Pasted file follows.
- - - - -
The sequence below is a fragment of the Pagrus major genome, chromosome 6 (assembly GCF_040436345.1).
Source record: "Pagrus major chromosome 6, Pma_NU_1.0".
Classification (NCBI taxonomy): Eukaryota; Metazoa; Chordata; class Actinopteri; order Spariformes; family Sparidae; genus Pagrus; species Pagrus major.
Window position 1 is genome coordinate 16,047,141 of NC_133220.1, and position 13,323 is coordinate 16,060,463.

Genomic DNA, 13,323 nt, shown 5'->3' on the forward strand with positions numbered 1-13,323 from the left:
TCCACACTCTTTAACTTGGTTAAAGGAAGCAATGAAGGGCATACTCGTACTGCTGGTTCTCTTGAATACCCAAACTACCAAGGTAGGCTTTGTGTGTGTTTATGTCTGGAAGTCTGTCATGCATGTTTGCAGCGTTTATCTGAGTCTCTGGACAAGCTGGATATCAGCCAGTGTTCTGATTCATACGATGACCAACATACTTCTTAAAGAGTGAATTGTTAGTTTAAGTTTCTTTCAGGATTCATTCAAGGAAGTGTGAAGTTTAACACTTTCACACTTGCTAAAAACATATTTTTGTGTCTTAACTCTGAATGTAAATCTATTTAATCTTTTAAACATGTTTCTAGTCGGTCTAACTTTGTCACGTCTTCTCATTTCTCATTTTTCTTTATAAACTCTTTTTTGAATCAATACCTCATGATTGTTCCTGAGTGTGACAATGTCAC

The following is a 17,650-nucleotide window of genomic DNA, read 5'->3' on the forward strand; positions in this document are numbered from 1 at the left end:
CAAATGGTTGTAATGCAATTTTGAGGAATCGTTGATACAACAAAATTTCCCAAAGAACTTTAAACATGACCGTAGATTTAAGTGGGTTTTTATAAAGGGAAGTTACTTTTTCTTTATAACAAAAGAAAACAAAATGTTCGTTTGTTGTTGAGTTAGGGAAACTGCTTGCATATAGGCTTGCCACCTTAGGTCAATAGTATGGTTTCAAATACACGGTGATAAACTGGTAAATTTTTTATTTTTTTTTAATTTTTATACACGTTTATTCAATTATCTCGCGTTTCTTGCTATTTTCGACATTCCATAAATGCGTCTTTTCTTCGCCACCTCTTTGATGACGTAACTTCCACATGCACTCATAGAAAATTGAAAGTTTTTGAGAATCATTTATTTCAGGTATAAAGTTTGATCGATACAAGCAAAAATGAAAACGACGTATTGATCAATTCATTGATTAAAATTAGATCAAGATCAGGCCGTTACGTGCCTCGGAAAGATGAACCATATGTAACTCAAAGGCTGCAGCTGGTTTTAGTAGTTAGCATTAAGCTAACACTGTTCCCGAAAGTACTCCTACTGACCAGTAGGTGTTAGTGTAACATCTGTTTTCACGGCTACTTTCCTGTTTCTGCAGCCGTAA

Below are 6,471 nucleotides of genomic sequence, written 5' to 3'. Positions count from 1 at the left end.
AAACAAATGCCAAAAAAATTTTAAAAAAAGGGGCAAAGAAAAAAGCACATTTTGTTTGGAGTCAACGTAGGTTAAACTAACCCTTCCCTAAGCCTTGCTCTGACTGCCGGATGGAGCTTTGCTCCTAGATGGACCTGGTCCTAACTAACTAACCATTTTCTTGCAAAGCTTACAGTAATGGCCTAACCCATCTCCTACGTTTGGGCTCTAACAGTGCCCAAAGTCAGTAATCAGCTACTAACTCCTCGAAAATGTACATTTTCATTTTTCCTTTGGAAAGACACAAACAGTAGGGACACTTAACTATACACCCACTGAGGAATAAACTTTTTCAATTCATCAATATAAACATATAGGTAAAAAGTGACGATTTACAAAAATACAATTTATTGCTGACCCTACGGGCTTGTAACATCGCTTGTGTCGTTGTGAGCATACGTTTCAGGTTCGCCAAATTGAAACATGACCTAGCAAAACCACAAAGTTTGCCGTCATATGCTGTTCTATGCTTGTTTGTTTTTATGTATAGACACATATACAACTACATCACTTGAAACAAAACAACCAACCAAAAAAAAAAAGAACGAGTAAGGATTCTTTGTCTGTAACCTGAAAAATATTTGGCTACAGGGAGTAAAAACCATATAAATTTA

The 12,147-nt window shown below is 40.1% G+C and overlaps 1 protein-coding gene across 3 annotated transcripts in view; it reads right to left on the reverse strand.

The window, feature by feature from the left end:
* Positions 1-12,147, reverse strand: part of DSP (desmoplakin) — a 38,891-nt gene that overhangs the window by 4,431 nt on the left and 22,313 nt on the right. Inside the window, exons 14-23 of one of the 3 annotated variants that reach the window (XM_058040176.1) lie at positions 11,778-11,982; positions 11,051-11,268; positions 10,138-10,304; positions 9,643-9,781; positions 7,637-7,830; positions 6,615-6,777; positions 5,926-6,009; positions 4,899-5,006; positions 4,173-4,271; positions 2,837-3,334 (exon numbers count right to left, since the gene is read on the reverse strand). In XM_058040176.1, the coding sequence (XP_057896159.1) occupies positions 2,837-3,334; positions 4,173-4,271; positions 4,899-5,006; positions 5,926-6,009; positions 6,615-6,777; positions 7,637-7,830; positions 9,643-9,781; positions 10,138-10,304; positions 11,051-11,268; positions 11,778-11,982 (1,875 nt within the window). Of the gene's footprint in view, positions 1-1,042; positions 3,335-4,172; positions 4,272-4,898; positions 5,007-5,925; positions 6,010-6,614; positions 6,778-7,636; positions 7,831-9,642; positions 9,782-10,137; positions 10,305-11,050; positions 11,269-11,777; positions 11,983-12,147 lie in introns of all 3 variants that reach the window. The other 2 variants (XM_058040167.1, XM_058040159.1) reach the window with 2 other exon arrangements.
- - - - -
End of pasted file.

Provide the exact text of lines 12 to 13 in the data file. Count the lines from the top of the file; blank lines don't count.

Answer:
The window, feature by feature from the left end:
* Positions 1-12,147, reverse strand: part of DSP (desmoplakin) — a 38,891-nt gene that overhangs the window by 4,431 nt on the left and 22,313 nt on the right. Inside the window, exons 14-23 of one of the 3 annotated variants that reach the window (XM_058040176.1) lie at positions 11,778-11,982; positions 11,051-11,268; positions 10,138-10,304; positions 9,643-9,781; positions 7,637-7,830; positions 6,615-6,777; positions 5,926-6,009; positions 4,899-5,006; positions 4,173-4,271; positions 2,837-3,334 (exon numbers count right to left, since the gene is read on the reverse strand). In XM_058040176.1, the coding sequence (XP_057896159.1) occupies positions 2,837-3,334; positions 4,173-4,271; positions 4,899-5,006; positions 5,926-6,009; positions 6,615-6,777; positions 7,637-7,830; positions 9,643-9,781; positions 10,138-10,304; positions 11,051-11,268; positions 11,778-11,982 (1,875 nt within the window). Of the gene's footprint in view, positions 1-1,042; positions 3,335-4,172; positions 4,272-4,898; positions 5,007-5,925; positions 6,010-6,614; positions 6,778-7,636; positions 7,831-9,642; positions 9,782-10,137; positions 10,305-11,050; positions 11,269-11,777; positions 11,983-12,147 lie in introns of all 3 variants that reach the window. The other 2 variants (XM_058040167.1, XM_058040159.1) reach the window with 2 other exon arrangements.